A New Montclair Municipal Center: Who Wants It And Where Will it Be??

lackawanna plaza redevelopment

Last year, development partners Pinnacle and Hampshire Real Estate presented plans for the Lackawanna Plaza redevelopment, which, in addition to a new supermarket, would include a new municipal building and police headquarters. Back in 2013, Montclair Mayor Jackson discussed his vision of having the Municipal Building and the Police HQ housed together (there was once even talk of adding the BOE to the mix).

The current location of the Montclair Municipal Building at 205 Claremont Avenue.
The current location of the Montclair Municipal Building at 205 Claremont Avenue.

Yet, in August, Pinnacle CEO Brian Stolar surprised the municipal Economic Development Committee when he presented a new set of plans with no municipal components, preserving the residential and commercial units included in the 2015 plan, reports The Montclair Times, which goes on to report what Township officials have to say about it and other possibilities for a new Municipal Building.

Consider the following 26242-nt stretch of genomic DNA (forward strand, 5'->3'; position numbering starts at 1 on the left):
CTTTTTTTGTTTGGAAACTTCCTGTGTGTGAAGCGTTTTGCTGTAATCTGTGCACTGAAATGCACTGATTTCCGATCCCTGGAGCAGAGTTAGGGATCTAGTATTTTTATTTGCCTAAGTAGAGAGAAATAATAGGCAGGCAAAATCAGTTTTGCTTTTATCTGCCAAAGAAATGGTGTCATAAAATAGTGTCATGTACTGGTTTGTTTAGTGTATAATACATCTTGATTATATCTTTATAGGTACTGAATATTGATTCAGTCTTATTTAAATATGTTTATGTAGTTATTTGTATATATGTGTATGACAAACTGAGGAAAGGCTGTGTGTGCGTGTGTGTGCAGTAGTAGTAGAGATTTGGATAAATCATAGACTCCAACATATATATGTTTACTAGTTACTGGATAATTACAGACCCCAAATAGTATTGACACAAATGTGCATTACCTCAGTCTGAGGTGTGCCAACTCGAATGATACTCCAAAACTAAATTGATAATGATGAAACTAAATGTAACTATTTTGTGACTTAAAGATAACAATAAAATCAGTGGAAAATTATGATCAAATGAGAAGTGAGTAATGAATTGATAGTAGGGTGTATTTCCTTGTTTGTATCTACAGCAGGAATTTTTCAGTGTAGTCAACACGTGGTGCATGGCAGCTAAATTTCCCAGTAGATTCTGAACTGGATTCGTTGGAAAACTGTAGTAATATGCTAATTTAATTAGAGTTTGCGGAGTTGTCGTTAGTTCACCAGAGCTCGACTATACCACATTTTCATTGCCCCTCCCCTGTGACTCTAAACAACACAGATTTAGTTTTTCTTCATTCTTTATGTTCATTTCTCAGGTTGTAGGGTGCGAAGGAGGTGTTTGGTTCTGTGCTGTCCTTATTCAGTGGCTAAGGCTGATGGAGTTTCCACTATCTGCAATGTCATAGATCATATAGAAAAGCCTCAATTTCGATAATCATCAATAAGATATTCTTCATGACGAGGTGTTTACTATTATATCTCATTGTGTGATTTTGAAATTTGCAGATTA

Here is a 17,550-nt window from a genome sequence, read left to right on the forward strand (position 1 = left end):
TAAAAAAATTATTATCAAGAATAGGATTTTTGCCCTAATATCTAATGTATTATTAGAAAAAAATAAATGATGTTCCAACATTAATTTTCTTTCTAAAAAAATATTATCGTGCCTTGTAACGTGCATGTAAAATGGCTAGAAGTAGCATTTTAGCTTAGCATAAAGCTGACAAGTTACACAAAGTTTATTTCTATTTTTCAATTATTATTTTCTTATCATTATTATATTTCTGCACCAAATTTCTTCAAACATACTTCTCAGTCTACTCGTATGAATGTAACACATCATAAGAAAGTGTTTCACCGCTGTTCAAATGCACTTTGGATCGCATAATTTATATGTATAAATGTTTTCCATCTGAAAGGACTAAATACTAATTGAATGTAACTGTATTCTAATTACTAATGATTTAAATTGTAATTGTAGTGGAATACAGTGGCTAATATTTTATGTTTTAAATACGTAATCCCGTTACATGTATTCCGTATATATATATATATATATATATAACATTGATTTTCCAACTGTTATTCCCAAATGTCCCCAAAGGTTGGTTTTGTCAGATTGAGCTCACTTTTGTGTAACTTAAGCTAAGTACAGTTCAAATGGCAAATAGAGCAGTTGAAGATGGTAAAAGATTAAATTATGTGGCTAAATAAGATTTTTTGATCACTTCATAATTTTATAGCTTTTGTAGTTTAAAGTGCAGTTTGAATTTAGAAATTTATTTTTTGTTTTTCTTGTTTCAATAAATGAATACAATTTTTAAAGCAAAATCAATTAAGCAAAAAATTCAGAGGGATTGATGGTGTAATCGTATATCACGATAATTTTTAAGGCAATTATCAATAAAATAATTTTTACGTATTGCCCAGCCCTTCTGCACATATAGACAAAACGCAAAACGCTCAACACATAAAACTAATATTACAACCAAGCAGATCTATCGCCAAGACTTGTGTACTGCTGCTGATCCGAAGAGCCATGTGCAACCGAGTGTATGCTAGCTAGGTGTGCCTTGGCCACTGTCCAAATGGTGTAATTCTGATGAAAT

The PNC bank is located on teh corner of Park and Claremont, next to the Municipal Building at 205 Claremont Avenue.
The PNC bank is located on the corner of Park and Claremont, next to the Municipal Building at 205 Claremont Avenue.

One option mentioned would be for the township to consider moving into the PNC drive-through bank property west of the Municipal Building, thus expanding the tract of land to include both properties.

What do you think — does Montclair need a new municipal complex and police headquarters? If your answer is yes, where do you want to see these facilities located? And if you answered no — what does Montclair need and what would you prefer the council focus on?

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17 COMMENTS

  1. Yes, Montclair needs a new municipal complex and police headquarters! Lackawanna Plaza would make a splendid location for both. I’d even allow for protesters who disagree!

  2. I’ll advocate for adaptive reuse and solve two problems. I’d fill the empty storefronts on Bloomfield Avenue with municipal offices.

  3. We may or may not need a new police station–I don’t know enough about the issue to say one way or the other–but we definitely do NOT need a new municipal building, or the increased taxes to pay for it. If you believe the Town Council when they tell us it will pay for itself with revenue from redeveloping and leasing the existing buildings, there’s a bridge in Brooklyn I’d like to sell you.